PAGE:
11. The book Making Simple Robots looks pretty good. We just got it and there are some good looking projects in there. It does look like we will need to purchase several items to make some of the things in the book. At least one of them uses Little Bits though. We do have one Little Bits set but it is an expensive item for a book that claims to be "simple". http://www.amazon.com/Making-Simple-Robots-Exploring-Cutting-Edge/dp/1457183633/ref=sr_1_2?ie=UTF8&qid=1438607485&sr=8-2&keywords=kathy+ceceri This book is by the same author and uses very simple items. It does have an art vibrobot in it. The items are all cheap enough I'm planning to use the book for a class for our co-op this fall. http://www.amazon.com/Robotics-DISCOVER-TECHNOLOGY-PROJECTS-Yourself/dp/1936749750/ref=sr_1_1?ie=UTF8&qid=1438607800&sr=8-1&keywords=kathy+ceceri The Maker Mom blog is pretty good and has given me some ideas on things to get for my son. http://www.themakermom.com/ Makezine.com also has a section on robotics I've found helpful. http://makezine.com/category/electronics/robotics/ Quirkbot is an inexpensive robot that uses Strawbees. We backed it on Kickstarter and it is due to come out this month. Since we haven't gotten it yet I can't offer a review of it yet but it is under $100. http://store.quirkbot.com/product/robotic-qreatures
  12. My 11 yo son recently built a Pi-Bot and it is around $99. We are just getting into the programming but he is learning a lot from it. He loves anything robotics. This one is by far better than any other robot kits we've purchased. Many cheap robot kits you can't program. Some have controllers but it is more like building a remote control car than a robot you program. On this one you even get to build the gear box which was a very good experience. http://pi-bot.org/products/pi-bot 4H near us offers a Robotics club but it wasn't a good fit for my son. We attended meetings for months before they actually got into any building and that was about the time spring soccer started and he then missed all of the actual hands on stuff. He isn't doing it next year. It is too bad but because it was mainly a time conflict for us. He plays club soccer and pretty much all the games are Sunday afternoons and we were originally told the robotics club would meet Sunday evenings but the group leader had a conflict and moved the meetings earlier and then we couldn't make them anymore.
  13. We have just gotten started with Scratch at our house. My daughter did a 2 hour class on Makey Makey which is programmed with Scratch. We need to dig into Scratch a little more but my daughter really got into Makey Makey and wants to learn Scratch so she can use it with the Makey Makey. I think I will try to get one of the books listed above because we need to become more familiar with Scratch. http://www.makeymakey.com/ Tynker is another option for beginning programming. We joined the Kickstarter campaign earlier this year and it is just now becoming available so we haven't had much time to play with it. My son and I just worked it for the first time yesterday. We got a drone as part of the Kickstarter program that we will be able to program with Tynker. It looks like there are a lot of things that you can design with Tynker. https://www.tynker.com/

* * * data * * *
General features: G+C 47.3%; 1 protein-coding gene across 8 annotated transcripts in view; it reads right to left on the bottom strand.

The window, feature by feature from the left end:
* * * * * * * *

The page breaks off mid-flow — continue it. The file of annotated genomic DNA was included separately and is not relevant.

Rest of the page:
14. My older two girls didn't get much elementary science because I had so many younger kids at the time that getting the basics in was about all I could manage. We have been part of co-ops since almost as soon as we started homeschooling and I would always sign them up for any science classes offered at co-op and that was most of their science for several years. I would do a little at home but I don't think we ever completed a full curriculum. Both are doing fine with high school science so far. I love science though so it isn't that I don't want to do it but having time with the older kids was hard. My dh and I both have engineering degrees. With my younger kids we have done a lot more science. I still don't like programs that require that we pull tons of stuff together and I find it doesn't get done. We have a very busy schedule and I really like having everything I need in a kit. Nancy Larson Science 4 might be an option for ages 10 and 11 especially if they haven't had a lot of science. NLS is the only full program elementary science program we have completed here. We even finished it in April. I was quite happy to actually finish something especially so early. My 10 yo son was a little bored with the level 3 last year but he did learn some new stuff. It is very scripted though and kind of on the expensive side but it is easy to get done. It has very few experiments. There are some but most of the items come in the kit. It wasn't all that we did last year and we would do some other short units. One thing we did was spend about two weeks doing candy experiments at the end of the year. The kids loved that and it was easier since it was contained to a couple weeks.
  15. I'm graduating my first next year. We started homeschooling for Kindy in 2003 and aside from attending school for 7th grade she's always been homeschooled. 12th grader AP English Literature (outside class) Chemistry (online is most likely- leaning towards WTM Academy course) MUS Pre-Calculus CC Classes- probably one each semester Health- still needs this but haven't decided on what to use yet MUS Stewardship Extracurriculars: lots of dance classes, guitar and voice lessons 10th grader MUS Algebra (outside class) CC Challenge II Extracurriculars: performs as part of a theatre company, voice lessons, soccer